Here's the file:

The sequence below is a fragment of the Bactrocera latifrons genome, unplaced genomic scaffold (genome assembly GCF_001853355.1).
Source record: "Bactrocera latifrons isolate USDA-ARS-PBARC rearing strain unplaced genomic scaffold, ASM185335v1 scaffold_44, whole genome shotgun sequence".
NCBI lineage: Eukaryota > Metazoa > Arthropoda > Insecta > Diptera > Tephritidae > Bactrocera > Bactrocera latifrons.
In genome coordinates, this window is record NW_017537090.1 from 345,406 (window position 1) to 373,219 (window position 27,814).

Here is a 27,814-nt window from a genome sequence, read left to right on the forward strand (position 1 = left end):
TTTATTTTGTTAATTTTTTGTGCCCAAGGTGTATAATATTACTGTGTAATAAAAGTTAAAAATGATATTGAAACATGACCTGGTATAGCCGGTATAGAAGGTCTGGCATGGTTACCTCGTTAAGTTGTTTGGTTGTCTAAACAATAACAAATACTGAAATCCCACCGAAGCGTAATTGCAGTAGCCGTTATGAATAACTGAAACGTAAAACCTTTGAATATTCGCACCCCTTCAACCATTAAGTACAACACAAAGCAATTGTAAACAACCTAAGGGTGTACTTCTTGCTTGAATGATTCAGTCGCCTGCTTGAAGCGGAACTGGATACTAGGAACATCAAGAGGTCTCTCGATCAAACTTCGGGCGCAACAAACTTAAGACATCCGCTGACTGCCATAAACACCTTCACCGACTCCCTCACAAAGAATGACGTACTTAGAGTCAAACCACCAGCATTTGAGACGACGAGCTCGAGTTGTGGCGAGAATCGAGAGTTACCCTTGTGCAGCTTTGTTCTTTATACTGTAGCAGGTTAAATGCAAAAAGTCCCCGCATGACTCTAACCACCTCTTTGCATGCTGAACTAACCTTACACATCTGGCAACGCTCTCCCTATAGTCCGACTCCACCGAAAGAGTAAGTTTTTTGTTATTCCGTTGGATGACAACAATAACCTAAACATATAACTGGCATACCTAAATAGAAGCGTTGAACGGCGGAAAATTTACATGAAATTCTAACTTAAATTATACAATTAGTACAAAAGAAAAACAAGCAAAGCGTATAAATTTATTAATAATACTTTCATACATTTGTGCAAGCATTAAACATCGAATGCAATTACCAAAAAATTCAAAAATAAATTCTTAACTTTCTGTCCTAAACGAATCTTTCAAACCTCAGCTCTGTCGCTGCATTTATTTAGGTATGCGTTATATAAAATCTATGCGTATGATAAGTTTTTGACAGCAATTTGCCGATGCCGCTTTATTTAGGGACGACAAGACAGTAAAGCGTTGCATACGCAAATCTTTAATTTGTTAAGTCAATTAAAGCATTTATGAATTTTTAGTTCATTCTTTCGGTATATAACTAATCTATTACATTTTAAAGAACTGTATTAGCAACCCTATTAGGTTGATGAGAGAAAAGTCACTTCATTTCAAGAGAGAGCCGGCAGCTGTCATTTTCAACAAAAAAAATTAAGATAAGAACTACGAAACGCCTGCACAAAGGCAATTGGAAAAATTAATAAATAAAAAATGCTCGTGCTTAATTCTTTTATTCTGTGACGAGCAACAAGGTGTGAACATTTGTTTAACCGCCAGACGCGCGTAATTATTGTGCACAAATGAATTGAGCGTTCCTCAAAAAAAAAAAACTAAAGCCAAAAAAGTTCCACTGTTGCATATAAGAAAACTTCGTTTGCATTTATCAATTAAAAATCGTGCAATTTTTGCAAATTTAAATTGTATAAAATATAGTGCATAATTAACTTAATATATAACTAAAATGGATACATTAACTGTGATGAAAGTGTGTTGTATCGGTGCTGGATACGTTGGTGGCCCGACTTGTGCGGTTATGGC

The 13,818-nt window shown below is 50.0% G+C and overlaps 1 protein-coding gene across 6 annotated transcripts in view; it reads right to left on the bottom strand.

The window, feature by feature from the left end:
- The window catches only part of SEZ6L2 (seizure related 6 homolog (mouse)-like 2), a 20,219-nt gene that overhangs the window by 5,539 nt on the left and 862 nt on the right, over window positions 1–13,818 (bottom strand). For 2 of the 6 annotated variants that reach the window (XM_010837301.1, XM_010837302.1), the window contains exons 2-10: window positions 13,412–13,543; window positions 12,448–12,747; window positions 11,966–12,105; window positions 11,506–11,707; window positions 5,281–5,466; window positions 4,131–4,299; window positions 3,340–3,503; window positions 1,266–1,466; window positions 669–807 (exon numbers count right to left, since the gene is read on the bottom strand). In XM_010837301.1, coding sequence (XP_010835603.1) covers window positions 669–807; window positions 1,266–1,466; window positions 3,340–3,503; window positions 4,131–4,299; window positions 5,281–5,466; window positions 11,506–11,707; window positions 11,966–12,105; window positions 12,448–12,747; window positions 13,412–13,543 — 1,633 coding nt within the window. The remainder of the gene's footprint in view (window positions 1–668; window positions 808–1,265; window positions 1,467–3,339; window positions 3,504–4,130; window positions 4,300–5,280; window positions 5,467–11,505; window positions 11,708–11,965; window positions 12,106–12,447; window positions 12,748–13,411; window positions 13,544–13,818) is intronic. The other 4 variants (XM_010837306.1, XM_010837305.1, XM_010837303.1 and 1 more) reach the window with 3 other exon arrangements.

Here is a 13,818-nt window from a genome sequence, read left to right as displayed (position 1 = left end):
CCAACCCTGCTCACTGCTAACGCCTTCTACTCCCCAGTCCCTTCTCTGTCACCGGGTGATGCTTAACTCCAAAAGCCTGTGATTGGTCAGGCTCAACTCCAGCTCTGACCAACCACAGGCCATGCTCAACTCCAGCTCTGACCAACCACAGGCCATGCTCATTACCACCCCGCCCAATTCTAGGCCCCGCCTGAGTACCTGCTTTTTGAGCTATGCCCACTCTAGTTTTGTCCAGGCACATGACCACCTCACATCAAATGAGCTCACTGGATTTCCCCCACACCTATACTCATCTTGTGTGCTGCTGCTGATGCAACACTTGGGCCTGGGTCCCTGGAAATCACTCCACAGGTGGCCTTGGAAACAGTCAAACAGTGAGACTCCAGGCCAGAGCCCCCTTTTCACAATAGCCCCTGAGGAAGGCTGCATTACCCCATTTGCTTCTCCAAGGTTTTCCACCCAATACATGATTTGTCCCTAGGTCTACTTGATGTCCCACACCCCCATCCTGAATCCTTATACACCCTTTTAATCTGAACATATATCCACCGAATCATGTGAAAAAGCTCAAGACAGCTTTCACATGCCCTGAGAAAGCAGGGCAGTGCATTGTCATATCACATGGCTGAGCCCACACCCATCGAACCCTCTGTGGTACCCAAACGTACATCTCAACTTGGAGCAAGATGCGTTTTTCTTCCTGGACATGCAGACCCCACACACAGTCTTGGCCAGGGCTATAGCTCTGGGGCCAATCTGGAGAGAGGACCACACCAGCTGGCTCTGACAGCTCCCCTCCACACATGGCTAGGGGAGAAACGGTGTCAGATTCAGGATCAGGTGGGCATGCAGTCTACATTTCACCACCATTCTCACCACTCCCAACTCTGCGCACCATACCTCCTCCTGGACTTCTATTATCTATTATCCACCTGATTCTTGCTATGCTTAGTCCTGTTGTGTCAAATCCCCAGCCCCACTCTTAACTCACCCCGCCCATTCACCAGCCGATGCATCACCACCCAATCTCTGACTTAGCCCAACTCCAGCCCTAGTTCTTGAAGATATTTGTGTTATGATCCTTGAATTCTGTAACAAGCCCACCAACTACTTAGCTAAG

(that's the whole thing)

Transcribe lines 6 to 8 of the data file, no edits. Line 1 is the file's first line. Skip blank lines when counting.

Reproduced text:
TTTATTTTGTTAATTTTTTGTGCCCAAGGTGTATAATATTACTGTGTAATAAAAGTTAAAAATGATATTGAAACATGACCTGGTATAGCCGGTATAGAAGGTCTGGCATGGTTACCTCGTTAAGTTGTTTGGTTGTCTAAACAATAACAAATACTGAAATCCCACCGAAGCGTAATTGCAGTAGCCGTTATGAATAACTGAAACGTAAAACCTTTGAATATTCGCACCCCTTCAACCATTAAGTACAACACAAAGCAATTGTAAACAACCTAAGGGTGTACTTCTTGCTTGAATGATTCAGTCGCCTGCTTGAAGCGGAACTGGATACTAGGAACATCAAGAGGTCTCTCGATCAAACTTCGGGCGCAACAAACTTAAGACATCCGCTGACTGCCATAAACACCTTCACCGACTCCCTCACAAAGAATGACGTACTTAGAGTCAAACCACCAGCATTTGAGACGACGAGCTCGAGTTGTGGCGAGAATCGAGAGTTACCCTTGTGCAGCTTTGTTCTTTATACTGTAGCAGGTTAAATGCAAAAAGTCCCCGCATGACTCTAACCACCTCTTTGCATGCTGAACTAACCTTACACATCTGGCAACGCTCTCCCTATAGTCCGACTCCACCGAAAGAGTAAGTTTTTTGTTATTCCGTTGGATGACAACAATAACCTAAACATATAACTGGCATACCTAAATAGAAGCGTTGAACGGCGGAAAATTTACATGAAATTCTAACTTAAATTATACAATTAGTACAAAAGAAAAACAAGCAAAGCGTATAAATTTATTAATAATACTTTCATACATTTGTGCAAGCATTAAACATCGAATGCAATTACCAAAAAATTCAAAAATAAATTCTTAACTTTCTGTCCTAAACGAATCTTTCAAACCTCAGCTCTGTCGCTGCATTTATTTAGGTATGCGTTATATAAAATCTATGCGTATGATAAGTTTTTGACAGCAATTTGCCGATGCCGCTTTATTTAGGGACGACAAGACAGTAAAGCGTTGCATACGCAAATCTTTAATTTGTTAAGTCAATTAAAGCATTTATGAATTTTTAGTTCATTCTTTCGGTATATAACTAATCTATTACATTTTAAAGAACTGTATTAGCAACCCTATTAGGTTGATGAGAGAAAAGTCACTTCATTTCAAGAGAGAGCCGGCAGCTGTCATTTTCAACAAAAAAAATTAAGATAAGAACTACGAAACGCCTGCACAAAGGCAATTGGAAAAATTAATAAATAAAAAATGCTCGTGCTTAATTCTTTTATTCTGTGACGAGCAACAAGGTGTGAACATTTGTTTAACCGCCAGACGCGCGTAATTATTGTGCACAAATGAATTGAGCGTTCCTCAAAAAAAAAAAACTAAAGCCAAAAAAGTTCCACTGTTGCATATAAGAAAACTTCGTTTGCATTTATCAATTAAAAATCGTGCAATTTTTGCAAATTTAAATTGTATAAAATATAGTGCATAATTAACTTAATATATAACTAAAATGGATACATTAACTGTGATGAAAGTGTGTTGTATCGGTGCTGGATACGTTGGTGGCCCGACTTGTGCGGTTATGGC

The 13,818-nt window shown below is 50.0% G+C and overlaps 1 protein-coding gene across 6 annotated transcripts in view; it reads right to left on the bottom strand.

The window, feature by feature from the left end: